Note: This article was written by Simon Hartley and first published by Inside Resources on 27 May 2020. It has been republished with permission.
More than 800 ‘shovel-ready’ projects – out of a total 1,924 submissions – are under consideration by the Government’s Infrastructure Reference Group, according to Queenstown Lakes District Council’s mayor Jim Boult.
It appears about 58 per cent, or 1,122 prospective projects, have been culled by the IRG, to create its first shortlist ‘’for consideration’’.
Nationwide, there are billions of dollars of work at stake to rejuvenate regional economies.
The construction and infrastructure sectors and councils countrywide are clamouring for the IRG to release its decisions on apportioning $800 million to underpin regional economic recovery with so-called shovel ready’ projects worth $10m each which could be started within six months.
No IRG update has been released since it outlined criteria for applications. Applications closed in mid-April and the 1924 submissions received covered about 40 sectors and have a combined value of $136 billion. Boult says of the submissions IRG received, 802 of them have gone forward for further consideration, but there is no specific timeframe for project confirmation.
Civil Contractors NZ chief executive officer Peter Silcock told Inside Resources today the Queenstown district projects were the first he had heard of being considered by the IRG.
“We’ve heard that other projects will be announced this week or next week,’’ he says.
There are reports that in the Waikato, 18 of the region's 23 shovel-ready project applications had made the first cut, toward further assessment.
Important to select the right projects
On the question of whether the IRG is moving fast enough, Silcock says “the sooner the better.”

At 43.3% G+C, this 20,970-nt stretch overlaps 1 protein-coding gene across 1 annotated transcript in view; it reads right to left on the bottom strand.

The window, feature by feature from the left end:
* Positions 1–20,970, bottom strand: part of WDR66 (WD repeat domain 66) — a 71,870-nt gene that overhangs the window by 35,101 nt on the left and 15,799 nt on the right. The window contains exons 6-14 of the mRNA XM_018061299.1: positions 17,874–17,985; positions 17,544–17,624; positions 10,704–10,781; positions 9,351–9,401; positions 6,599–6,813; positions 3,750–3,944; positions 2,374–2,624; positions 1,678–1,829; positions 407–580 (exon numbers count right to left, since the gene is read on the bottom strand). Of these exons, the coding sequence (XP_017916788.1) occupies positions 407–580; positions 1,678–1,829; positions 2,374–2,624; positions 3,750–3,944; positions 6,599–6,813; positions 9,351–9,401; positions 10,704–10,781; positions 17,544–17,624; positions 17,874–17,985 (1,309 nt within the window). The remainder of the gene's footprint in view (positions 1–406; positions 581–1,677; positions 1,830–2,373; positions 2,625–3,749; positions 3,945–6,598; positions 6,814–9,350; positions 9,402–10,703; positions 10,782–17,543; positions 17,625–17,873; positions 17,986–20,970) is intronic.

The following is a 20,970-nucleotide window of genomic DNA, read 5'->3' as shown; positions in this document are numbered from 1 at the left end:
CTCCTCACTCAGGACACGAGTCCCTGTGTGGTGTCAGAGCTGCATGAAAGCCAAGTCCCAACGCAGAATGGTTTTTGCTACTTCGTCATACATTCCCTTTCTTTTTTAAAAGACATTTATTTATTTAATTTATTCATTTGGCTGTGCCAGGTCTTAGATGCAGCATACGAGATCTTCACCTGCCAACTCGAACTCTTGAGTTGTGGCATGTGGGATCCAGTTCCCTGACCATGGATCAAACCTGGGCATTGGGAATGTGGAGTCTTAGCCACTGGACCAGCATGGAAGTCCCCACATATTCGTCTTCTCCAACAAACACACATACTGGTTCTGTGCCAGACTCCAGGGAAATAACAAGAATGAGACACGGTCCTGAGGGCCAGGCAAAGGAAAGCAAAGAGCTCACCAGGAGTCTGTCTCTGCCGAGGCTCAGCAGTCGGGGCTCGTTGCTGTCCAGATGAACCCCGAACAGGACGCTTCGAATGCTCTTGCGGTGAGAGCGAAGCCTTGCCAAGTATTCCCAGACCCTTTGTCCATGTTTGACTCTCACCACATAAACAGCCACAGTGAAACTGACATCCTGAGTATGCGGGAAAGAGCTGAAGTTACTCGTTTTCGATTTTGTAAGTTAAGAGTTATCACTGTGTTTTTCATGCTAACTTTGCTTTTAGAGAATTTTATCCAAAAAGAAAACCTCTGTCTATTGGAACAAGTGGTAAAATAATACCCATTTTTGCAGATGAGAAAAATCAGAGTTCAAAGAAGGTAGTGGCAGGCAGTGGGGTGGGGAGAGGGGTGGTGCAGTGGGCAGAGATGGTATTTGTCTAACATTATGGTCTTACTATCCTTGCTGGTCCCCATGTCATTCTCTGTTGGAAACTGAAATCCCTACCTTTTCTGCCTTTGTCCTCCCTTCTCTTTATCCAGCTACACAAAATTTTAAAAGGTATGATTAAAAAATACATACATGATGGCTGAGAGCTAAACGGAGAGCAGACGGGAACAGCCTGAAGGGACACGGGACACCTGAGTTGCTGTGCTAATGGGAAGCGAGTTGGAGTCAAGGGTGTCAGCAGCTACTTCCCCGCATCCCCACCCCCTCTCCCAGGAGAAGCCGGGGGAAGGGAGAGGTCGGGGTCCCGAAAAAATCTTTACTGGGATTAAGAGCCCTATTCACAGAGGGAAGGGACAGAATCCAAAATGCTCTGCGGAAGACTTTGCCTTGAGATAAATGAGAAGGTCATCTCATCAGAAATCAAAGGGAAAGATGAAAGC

However, he says it’s important to do a thorough job to select the right projects, not just in terms of shovel readiness but also public benefit beyond creating employment.
More than 800 projects is a large number to work through, but Silcock says hopefully the IRG will progress some of the front-runners’ before final decisions are made on all the projects.
“The important thing is to get some of these projects up and running,” he says. “We need the economic activity and employment, particularly out in the regions.’’
Five Queenstown district projects welcomed
Boult is pleased to hear from the IRG that five local projects are being considered, but cautioned no decisions about their ultimate future had been made yet.
“It’s great to hear these projects are continuing to be considered for funding.’’
QLDC’s proposal will potentially unlock more than $300m in infrastructure projects across the district through spending by central government, council, iwi and private interests, Boult says.
Inside Resources understands other projects around Otago, including a council-controlled company, have been formally turned down for funding.
Right project mix – CCNZ
Silcock says the IRG has picked the right sort of infrastructure projects to back around the Queenstown district.
“Yes, upgrading our waste-water systems and community infrastructure are worthy projects that create employment, improve environmental outcomes and create lasting community benefits,’’ Silcock says.
With the current downturn in tourism numbers, Silcock says now is the time and the opportunity to be working on Queenstown’s transport and roading systems – described by some as outdated, neglected and impractical.
Queenstown district looking for $1b in economic benefits
QLDC is hoping to kick-start the district’s economy with the Government funded projects, bringing in over 1600 jobs and upwards of $1 billion in economic benefits.
More than 8000 people have requested financial assistance around the district since the Alert Level 4 lockdown.
Boult said the council is requesting $68m from the Crown Infrastructure Partners’ shovel-ready fund, overseen by the IRG, for key infrastructure projects around the district.
If fully supported, Boult says this will unlock more than $500m of planned and accelerated investment across QLDC and Waka Kotahi NZ Transport Agency, including up to $180m investment into the Queenstown arterial roads.
Queenstown district projects accepted for further consideration
The five Queenstown district projects are the Cardrona Wastewater Project, upgrades and facilities for the Queenstown Events Centre, Wānaka Lakefront enhancement, and the Queenstown Town Centre transformation, which includes the Queenstown Street Upgrades and the Queenstown Arterials projects.
“There’s plenty of time to go and many decisions to be made,” Boult says.
If the projects are accepted, they’ll play an important role in supporting the district as it rebounds from the lockdown, bringing employment opportunities and boosting the local economy, he says.